Yesterday, NFL Network’s Ian Rapoport floated a report that the Raiders might have sent away all their scouts because they have a “surprise” pick coming at No. 4 overall in the draft. This could be fake news, a smoke screen, or just a guess by Rapoport, but which players would constitute a surprise for the Raiders? Kyler Murray is expected to No. 1 to Arizona, then Nick Bosa, Quinnen Williams, and Josh Allen are widely seen as the top three defensive players in the draft, so perhaps anyone but them would be a surprise. These are the eight most realistic-but-unexpected possibilities, ranked from least stunning to most stunning.
Rapoport mentioned Devin White as a possibility, and the only reason it’d be surprising is that most mocks have him going to Tampa Bay (fifth overall) at the earliest, and off-ball linebackers typically aren’t drafted high. But Raiders GM Mike Mayock had Georgia linebacker Roquan Smith ranked No. 4 on his prospect rankings last year, and White and Smith are similar players as athletic, playmaking players in the middle of a defense. White was highly-productive with the most tackles in the SEC the last two seasons, and he’s the type of player that you’d think Jon Gruden and Mayock would love to have on their roster. White might very well be the pick—and a good one—even if some aren’t expecting it.
Ed Oliver is the second-most realistic possibility as a “surprise” selection by the Raiders in the top five, but the Houston defensive tackle was considered the favorite to be the No. 1 pick in the draft several months ago by some people. Oliver is undersized, but he can wreak havoc in enemy backfields, especially if he gets single-teamed; and Mayock spoke earlier this offseason about the importance of getting pressure via pushing the pocket up the middle in the face of the quarterback. There’s also sudden noise about the Jets, who pick No. 3, being interested in Oliver, so maybe that could be a smokescreen in an attempt to get Oakland to trade up a spot if there’s thought around the league is that’s the player they want.
Vernon Davis (2006) and Kellen Winslow Jr. (2004) were drafted sixth overall in their respective drafts, but there hasn’t been a tight end selected in the top five since Riley Odoms in 1972, so Iowa tight end T.J. Hockenson’s position alone would make him an out-of-nowhere pick at No. 4 overall. Mayock wants to go best player available, and it’s difficult to see that being Hockenson in this stacked draft class, but the Raiders do have a big need at tight end; maybe they feel Hockenson has an all-around skill set to constitute a high draft pick. Another thing to keep in mind is that NFL Network draft analyst Daniel Jermiah moved Hockenson up to the No. 4 spot (where the Raiders pick) on his final big board—maybe he has some insight on what his former colleague might be thinking.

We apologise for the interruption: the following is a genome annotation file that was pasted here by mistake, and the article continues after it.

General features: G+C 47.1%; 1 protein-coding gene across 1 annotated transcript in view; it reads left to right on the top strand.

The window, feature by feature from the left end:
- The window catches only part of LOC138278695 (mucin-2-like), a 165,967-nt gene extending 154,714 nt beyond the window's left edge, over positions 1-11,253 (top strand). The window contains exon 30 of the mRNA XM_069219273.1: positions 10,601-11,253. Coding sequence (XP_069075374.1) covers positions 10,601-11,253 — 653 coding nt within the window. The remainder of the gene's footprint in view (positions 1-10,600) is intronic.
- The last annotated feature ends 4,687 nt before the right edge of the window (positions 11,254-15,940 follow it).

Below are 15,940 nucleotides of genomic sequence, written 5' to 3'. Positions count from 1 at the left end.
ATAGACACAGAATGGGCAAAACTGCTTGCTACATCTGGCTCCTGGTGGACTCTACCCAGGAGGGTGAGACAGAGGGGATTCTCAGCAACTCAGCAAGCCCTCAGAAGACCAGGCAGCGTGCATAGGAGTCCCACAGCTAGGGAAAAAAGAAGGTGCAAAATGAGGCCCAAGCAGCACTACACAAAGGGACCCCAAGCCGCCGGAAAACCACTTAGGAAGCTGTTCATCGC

The AFC West is an extremely athletic division, particularly on the offensive side of the ball in Kansas City and Los Angeles. To help combat that, a guy like Florida State edge player Brian Burns could be a perfect fit as a versatile chess piece for Oakland’s defense. Burns has drawn some comparisons to Von Miller, and there’s virtually no chance he’s available by the time the Raiders pick again at No. 24 and No. 27—while a trade up would probably be too costly given that Burns is likely to be a top 10-15 pick. If the Raiders want Burns, they might have to take him at No. 4.
At the Scouting Combine, Gruden said that D.K. Metcalf looks like Jim Brown and rhetorically asked who’s tackling that guy on the perimeter. There’s certainly a chance Metcalf is there with one of the Raiders’ two other first-round draft picks, but Gruden and Mayock might feel there’s so much raw talent to work with that he’d be worth a top-five selection. Metcalf would be an old-school type of Raider, and the team has talked about wanting to have the best receiver room in football—having Metcalf as the No. 3 receiver, without much pressure on him to produce immediately, would have both short- and long-term upside.
Georgia shutdown cornerback Deandre Baker is the type of player at the position it seems Mayock would be high on. While playing in the SEC, Baker didn’t allow a touchdown his last two seasons in college, and he’s an all-around player that will get in there and involved in the run game to make tackles despite being relatively undersized. NFL teams should almost certainly be higher on Baker than most of the media is, and No. 4 would not be too high if the Raiders feel he can be a true lockdown corner.
Based on skill and ranking as a prospect, this wouldn’t be a huge surprise; Mississippi State pass rusher Montez Sweat is seen as one of the highest-upside players in the draft, and he’d be a perfect fit as a defensive end in Paul Gunther’s 4-3 defense. However, Sweat’s heart condition reportedly caused some teams to take the prospect off their draft board completely, which would make his selection in the top-five a bit more surprising.
The pre-draft process, including an injury during on-field drills at the combine, didn’t appear to go well for LSU cornerback Greedy Williams, but he was previously seen as a potential top-five-to-ten pick. Mayock trusts the tape above all else, so if he is high enough on what Williams put on film—along with his top-notch measurables and speed—this could be an early shocker.